I am not speaking about our conscious perspective that includes our conscious knowledge of what is rational and what is irrational. I am speaking about the deep perspective that controls our emotions. This example illustrates what i mean by the previous:
The epicurean cure for the fear of death proves that fear of death is irrational:
For Epicureans, including Lucretius, the way out of this psychological conundrum was straightforward. First, we must become aware of our fear of death; then, we must recognize that it is irrational to be afraid of death. After all, the Epicureans argued, bad things can only happen to those capable of sensation. Dead people are devoid of all sensations, just as we all were before we were conceived. *
But our conscious realization of the irrationality of the fear of death is not enough to eliminate death anxiety:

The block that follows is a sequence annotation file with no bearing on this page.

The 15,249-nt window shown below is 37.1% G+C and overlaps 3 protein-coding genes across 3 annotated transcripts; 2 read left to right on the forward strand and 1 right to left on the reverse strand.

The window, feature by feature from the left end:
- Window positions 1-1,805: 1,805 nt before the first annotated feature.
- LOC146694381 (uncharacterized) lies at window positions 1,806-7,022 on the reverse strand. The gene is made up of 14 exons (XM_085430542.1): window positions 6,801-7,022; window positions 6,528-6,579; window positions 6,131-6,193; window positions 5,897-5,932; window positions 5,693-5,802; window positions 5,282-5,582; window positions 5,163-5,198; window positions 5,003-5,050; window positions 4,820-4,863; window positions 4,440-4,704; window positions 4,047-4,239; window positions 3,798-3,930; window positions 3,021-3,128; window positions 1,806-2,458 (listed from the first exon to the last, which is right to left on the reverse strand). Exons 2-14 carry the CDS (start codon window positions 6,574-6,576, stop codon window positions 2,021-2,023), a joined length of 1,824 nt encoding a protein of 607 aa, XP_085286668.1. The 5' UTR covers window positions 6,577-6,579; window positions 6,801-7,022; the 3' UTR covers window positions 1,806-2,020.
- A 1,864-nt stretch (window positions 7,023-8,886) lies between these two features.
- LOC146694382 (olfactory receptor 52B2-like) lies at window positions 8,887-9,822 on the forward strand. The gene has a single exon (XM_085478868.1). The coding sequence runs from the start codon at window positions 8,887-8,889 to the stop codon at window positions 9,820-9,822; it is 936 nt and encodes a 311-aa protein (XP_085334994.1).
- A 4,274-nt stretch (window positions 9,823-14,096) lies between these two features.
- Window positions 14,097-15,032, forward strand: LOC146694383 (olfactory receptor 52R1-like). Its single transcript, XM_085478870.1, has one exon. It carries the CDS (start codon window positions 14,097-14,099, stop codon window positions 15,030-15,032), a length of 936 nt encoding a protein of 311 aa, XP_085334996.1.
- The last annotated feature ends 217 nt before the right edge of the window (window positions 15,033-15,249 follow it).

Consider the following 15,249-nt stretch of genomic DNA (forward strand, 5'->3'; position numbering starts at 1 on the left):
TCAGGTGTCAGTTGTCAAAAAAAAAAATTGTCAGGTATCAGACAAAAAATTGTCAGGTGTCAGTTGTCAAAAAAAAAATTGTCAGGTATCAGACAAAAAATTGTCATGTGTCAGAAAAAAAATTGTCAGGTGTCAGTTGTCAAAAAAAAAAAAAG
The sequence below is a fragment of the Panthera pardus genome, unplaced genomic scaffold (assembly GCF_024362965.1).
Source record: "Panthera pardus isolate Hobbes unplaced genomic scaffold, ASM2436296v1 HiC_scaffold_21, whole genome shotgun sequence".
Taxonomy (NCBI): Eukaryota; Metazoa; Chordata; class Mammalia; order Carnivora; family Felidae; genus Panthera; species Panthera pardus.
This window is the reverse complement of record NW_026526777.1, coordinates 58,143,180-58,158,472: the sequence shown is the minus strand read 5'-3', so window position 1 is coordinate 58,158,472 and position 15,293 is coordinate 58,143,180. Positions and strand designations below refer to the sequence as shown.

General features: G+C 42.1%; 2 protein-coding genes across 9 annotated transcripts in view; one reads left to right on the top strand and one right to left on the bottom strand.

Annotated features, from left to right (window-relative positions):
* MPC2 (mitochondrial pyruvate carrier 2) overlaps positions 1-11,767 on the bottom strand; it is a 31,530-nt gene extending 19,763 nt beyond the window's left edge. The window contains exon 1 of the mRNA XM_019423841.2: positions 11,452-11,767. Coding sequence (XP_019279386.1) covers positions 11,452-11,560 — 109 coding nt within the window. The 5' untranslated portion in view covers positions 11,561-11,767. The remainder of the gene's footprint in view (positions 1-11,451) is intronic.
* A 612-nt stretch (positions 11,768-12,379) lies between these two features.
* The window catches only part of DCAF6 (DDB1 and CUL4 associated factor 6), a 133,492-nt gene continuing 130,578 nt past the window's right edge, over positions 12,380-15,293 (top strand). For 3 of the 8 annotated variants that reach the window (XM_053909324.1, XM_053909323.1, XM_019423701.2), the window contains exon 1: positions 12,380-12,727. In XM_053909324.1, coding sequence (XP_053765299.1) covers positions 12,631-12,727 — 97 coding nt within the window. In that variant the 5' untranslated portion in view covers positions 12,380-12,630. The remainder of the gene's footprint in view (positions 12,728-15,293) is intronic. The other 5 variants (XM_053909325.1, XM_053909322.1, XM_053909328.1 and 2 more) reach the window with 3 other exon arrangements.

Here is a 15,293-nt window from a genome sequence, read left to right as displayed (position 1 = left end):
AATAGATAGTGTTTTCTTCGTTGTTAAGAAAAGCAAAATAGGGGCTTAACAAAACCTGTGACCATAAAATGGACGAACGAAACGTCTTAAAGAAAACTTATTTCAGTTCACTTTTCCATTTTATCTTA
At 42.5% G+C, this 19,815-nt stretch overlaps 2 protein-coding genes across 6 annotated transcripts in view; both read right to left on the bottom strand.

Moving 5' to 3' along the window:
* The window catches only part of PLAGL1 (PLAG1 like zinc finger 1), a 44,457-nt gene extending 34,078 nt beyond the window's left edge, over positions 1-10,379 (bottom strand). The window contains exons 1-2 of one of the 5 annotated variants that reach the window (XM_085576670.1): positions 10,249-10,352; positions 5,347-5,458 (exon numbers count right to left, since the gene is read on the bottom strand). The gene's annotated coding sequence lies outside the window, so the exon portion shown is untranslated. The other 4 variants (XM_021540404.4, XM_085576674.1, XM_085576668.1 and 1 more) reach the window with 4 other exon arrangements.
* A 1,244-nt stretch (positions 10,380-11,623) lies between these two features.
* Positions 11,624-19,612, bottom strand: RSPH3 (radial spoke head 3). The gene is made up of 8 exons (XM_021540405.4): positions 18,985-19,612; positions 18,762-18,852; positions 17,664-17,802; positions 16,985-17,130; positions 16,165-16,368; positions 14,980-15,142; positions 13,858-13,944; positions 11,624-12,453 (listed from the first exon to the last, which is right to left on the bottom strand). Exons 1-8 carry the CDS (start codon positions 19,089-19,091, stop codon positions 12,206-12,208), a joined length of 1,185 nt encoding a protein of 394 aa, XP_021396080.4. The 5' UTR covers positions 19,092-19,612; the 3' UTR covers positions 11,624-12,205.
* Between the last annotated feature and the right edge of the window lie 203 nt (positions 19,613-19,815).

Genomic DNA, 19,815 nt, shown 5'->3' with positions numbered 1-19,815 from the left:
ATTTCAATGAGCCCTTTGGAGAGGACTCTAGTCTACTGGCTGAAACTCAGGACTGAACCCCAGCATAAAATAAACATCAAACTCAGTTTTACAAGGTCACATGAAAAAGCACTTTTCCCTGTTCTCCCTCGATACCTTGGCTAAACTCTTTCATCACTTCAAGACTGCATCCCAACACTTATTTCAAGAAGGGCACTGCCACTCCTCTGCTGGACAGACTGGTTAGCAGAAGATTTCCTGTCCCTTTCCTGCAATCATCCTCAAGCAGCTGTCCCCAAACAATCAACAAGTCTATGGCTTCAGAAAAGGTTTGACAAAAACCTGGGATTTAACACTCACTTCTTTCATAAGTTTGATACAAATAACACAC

However, Epicurean efforts to eliminate death anxiety on rational grounds have been spectacularly unsuccessful to date. People have not changed all that much in the last three thousand years; they remain steadfastly disinclined to die. *
Seneca wants us to expect that the worst will happen, and then come to terms with it, as it's survivable after all. He wants us to realize that our fear of what might go wrong is irrational. This is what i understood from reading his letters to Lucilius and Marcia.
Seneca survived bankruptcy and eight years of exile in Corsica.
But, is it possible that Seneca could have arrived to this deep perspective without experiencing the worst already?
- [*]The Worm at the Core: On the Role of Death in Life, a book by Jeff Greenberg, Sheldon Solomon, and Tom Pyszczynski.